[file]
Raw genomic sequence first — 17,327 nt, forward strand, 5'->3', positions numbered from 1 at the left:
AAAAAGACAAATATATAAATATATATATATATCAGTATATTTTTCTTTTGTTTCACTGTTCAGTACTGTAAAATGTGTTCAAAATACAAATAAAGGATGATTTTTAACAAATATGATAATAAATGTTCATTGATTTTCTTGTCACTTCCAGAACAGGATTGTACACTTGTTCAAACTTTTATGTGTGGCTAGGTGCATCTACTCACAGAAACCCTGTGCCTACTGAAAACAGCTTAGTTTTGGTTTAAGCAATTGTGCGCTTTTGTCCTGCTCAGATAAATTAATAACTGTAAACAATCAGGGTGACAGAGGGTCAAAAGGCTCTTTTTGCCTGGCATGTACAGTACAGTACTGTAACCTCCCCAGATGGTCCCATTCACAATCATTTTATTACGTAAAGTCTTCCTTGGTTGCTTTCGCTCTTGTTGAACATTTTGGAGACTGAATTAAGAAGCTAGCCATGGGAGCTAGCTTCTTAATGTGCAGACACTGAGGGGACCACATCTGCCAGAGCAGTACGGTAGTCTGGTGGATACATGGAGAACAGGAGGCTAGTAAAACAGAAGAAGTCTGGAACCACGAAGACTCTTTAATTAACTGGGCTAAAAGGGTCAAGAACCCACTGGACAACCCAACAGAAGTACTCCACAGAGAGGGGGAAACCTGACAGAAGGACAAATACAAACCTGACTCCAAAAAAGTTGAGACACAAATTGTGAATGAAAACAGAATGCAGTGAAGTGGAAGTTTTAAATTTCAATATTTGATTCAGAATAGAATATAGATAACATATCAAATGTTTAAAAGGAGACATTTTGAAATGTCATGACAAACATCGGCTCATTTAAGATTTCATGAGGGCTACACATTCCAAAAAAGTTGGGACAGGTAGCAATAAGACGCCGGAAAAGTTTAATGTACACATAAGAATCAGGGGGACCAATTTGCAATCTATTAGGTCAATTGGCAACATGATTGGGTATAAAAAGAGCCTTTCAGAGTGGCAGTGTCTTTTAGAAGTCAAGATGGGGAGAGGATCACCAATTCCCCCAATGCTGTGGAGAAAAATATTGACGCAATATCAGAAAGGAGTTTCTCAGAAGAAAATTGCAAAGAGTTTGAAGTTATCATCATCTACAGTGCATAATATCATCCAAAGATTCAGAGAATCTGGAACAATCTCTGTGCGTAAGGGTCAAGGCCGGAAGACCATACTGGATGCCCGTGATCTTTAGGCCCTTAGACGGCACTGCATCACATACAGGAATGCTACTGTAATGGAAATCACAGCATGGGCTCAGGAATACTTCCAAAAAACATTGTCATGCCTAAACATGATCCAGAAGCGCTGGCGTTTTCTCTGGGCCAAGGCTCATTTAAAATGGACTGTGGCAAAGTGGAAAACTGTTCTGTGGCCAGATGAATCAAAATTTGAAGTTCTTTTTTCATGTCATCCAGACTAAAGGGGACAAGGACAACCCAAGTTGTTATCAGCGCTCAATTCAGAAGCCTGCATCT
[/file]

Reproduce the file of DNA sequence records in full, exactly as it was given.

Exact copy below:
Raw genomic sequence first — 17,327 nt, forward strand, 5'->3', positions numbered from 1 at the left:
AAAAAGACAAATATATAAATATATATATATATCAGTATATTTTTCTTTTGTTTCACTGTTCAGTACTGTAAAATGTGTTCAAAATACAAATAAAGGATGATTTTTAACAAATATGATAATAAATGTTCATTGATTTTCTTGTCACTTCCAGAACAGGATTGTACACTTGTTCAAACTTTTATGTGTGGCTAGGTGCATCTACTCACAGAAACCCTGTGCCTACTGAAAACAGCTTAGTTTTGGTTTAAGCAATTGTGCGCTTTTGTCCTGCTCAGATAAATTAATAACTGTAAACAATCAGGGTGACAGAGGGTCAAAAGGCTCTTTTTGCCTGGCATGTACAGTACAGTACTGTAACCTCCCCAGATGGTCCCATTCACAATCATTTTATTACGTAAAGTCTTCCTTGGTTGCTTTCGCTCTTGTTGAACATTTTGGAGACTGAATTAAGAAGCTAGCCATGGGAGCTAGCTTCTTAATGTGCAGACACTGAGGGGACCACATCTGCCAGAGCAGTACGGTAGTCTGGTGGATACATGGAGAACAGGAGGCTAGTAAAACAGAAGAAGTCTGGAACCACGAAGACTCTTTAATTAACTGGGCTAAAAGGGTCAAGAACCCACTGGACAACCCAACAGAAGTACTCCACAGAGAGGGGGAAACCTGACAGAAGGACAAATACAAACCTGACTCCAAAAAAGTTGAGACACAAATTGTGAATGAAAACAGAATGCAGTGAAGTGGAAGTTTTAAATTTCAATATTTGATTCAGAATAGAATATAGATAACATATCAAATGTTTAAAAGGAGACATTTTGAAATGTCATGACAAACATCGGCTCATTTAAGATTTCATGAGGGCTACACATTCCAAAAAAGTTGGGACAGGTAGCAATAAGACGCCGGAAAAGTTTAATGTACACATAAGAATCAGGGGGACCAATTTGCAATCTATTAGGTCAATTGGCAACATGATTGGGTATAAAAAGAGCCTTTCAGAGTGGCAGTGTCTTTTAGAAGTCAAGATGGGGAGAGGATCACCAATTCCCCCAATGCTGTGGAGAAAAATATTGACGCAATATCAGAAAGGAGTTTCTCAGAAGAAAATTGCAAAGAGTTTGAAGTTATCATCATCTACAGTGCATAATATCATCCAAAGATTCAGAGAATCTGGAACAATCTCTGTGCGTAAGGGTCAAGGCCGGAAGACCATACTGGATGCCCGTGATCTTTAGGCCCTTAGACGGCACTGCATCACATACAGGAATGCTACTGTAATGGAAATCACAGCATGGGCTCAGGAATACTTCCAAAAAACATTGTCATGCCTAAACATGATCCAGAAGCGCTGGCGTTTTCTCTGGGCCAAGGCTCATTTAAAATGGACTGTGGCAAAGTGGAAAACTGTTCTGTGGCCAGATGAATCAAAATTTGAAGTTCTTTTTTCATGTCATCCAGACTAAAGGGGACAAGGACAACCCAAGTTGTTATCAGCGCTCAATTCAGAAGCCTGCATCT